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Kusum Nair (1919–1993) was an Indian journalist, and writer on agricultural policy from the cultural side. Her work challenged "agricultural fundamentalism". Blossoms in the Dust, a title taken from a 1941 film, was based on a journal from 1958, when she spent a year in Indian villages.
She was born Kusum Prasad in Etah, Uttar Pradesh. Her early work dealt with Indian politics, and the Bombay Naval Mutiny of 1946. A Congress Socialist Party member, she was involved in the mutiny's planning.
- The Army of Occupation (1946)
- Japan's Soviet Held Prisoners (1951)
- Blossoms in the Dust: The Human Factor in Indian Development (1961)
- The Lonely Furrow: Farming in the United States, Japan and India (1969)
- Three Bowls of Rice; India and Japan: Century of Effort (1973)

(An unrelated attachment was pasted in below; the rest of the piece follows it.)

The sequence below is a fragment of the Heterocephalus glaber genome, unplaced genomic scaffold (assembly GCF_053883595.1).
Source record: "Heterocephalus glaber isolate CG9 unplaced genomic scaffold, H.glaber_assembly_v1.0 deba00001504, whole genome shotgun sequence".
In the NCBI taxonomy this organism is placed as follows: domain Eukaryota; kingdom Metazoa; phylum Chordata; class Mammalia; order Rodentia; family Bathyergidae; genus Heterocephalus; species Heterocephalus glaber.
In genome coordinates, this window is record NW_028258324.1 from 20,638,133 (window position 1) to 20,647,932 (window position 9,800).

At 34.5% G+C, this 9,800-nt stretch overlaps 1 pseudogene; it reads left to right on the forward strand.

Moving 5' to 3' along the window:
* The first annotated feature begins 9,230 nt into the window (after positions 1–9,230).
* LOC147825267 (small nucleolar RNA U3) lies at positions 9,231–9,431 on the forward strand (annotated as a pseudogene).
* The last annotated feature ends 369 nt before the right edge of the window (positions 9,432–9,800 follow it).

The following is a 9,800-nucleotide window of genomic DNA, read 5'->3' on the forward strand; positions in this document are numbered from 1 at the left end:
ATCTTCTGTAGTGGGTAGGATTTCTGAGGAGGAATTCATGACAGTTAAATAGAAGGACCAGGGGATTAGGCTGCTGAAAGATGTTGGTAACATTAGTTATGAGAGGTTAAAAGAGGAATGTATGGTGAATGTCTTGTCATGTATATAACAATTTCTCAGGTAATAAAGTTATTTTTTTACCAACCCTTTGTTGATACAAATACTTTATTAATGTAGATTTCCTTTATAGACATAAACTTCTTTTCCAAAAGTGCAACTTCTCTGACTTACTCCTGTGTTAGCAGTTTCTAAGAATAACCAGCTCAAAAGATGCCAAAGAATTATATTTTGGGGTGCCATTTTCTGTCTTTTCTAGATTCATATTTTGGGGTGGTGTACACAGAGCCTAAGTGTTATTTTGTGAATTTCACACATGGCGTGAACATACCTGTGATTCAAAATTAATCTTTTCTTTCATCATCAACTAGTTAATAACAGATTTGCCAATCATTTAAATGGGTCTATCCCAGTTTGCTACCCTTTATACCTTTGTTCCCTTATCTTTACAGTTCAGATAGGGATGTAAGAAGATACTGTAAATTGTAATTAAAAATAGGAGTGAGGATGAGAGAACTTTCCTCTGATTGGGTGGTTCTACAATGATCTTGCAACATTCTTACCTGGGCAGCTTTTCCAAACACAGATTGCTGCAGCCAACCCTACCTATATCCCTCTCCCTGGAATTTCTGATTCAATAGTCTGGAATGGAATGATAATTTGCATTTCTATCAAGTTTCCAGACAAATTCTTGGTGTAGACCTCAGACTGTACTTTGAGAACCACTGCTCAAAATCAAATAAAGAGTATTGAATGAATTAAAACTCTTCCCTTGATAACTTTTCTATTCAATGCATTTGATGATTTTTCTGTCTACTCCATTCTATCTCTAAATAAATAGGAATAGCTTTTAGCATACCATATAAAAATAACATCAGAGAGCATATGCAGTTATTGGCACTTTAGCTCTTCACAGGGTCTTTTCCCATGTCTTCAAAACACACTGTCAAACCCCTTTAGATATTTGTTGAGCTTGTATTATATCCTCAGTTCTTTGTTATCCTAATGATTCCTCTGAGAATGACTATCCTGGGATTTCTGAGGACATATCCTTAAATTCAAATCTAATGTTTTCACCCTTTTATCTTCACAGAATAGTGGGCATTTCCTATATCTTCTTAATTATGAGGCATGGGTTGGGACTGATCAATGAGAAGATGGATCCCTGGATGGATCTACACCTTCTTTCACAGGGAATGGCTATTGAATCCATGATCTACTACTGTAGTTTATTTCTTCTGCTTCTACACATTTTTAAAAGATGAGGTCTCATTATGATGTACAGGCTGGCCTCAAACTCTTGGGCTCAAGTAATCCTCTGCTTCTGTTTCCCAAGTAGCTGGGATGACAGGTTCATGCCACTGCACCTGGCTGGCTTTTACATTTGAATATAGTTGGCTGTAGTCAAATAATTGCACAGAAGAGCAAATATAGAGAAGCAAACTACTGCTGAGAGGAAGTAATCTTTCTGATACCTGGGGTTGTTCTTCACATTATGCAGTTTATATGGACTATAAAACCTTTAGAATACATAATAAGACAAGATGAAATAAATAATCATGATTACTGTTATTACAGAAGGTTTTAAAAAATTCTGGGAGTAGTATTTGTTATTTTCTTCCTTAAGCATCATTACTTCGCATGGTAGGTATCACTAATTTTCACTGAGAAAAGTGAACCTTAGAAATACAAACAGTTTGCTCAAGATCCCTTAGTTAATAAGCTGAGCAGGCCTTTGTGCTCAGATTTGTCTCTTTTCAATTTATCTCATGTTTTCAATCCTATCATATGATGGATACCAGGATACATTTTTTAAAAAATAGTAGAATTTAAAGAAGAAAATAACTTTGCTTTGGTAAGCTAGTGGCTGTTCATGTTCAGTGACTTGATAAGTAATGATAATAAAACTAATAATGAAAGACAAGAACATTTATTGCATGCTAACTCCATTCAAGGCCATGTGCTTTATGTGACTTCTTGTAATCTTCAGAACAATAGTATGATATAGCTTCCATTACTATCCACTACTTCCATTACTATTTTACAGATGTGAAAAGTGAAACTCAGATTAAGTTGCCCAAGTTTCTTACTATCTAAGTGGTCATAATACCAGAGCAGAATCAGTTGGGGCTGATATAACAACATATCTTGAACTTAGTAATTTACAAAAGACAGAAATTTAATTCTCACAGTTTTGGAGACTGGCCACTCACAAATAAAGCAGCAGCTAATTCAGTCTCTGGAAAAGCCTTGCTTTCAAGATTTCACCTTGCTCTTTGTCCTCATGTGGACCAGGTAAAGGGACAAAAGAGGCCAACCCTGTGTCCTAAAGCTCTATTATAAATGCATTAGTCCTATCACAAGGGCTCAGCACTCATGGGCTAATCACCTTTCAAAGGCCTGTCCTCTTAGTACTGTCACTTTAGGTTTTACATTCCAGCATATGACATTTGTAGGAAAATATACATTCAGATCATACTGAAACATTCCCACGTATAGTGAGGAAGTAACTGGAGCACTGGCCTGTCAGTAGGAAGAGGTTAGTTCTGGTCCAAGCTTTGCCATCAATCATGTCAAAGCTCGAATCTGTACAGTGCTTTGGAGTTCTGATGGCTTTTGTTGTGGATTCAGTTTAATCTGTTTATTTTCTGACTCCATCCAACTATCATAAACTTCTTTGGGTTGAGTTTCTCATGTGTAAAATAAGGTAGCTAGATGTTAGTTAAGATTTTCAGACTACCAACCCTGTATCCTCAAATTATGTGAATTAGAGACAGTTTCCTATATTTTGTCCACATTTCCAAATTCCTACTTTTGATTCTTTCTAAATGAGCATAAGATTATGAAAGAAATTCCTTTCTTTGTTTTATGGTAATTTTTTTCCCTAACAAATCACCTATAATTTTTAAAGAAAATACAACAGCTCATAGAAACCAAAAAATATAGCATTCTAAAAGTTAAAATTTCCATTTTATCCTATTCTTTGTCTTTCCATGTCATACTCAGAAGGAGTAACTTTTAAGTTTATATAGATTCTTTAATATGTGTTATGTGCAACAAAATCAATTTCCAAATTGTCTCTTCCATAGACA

- In Defense of the Irrational Peasant: Indian Agriculture After the Green Revolution (1979)
- Transforming Traditionally: Land and Labour Use in Asia and Africa (1983)
- John Adams, Obituary: Kusum Nair (1919-1993), The Journal of Asian Studies, Vol. 53, No. 3 (Aug., 1994), pp. 1046–1048
- The Agrarian History of South Asia: A Bibliographic Essay
- Donald E. Voth, An Overview of International Development Perspectives in History: Focus on Agricultural and Rural Development(PDF), p. 24.
- (PDF), p. 4.
- Hewitt's of White Oak and Collateral Families
- Pakistani Women In A Changing Society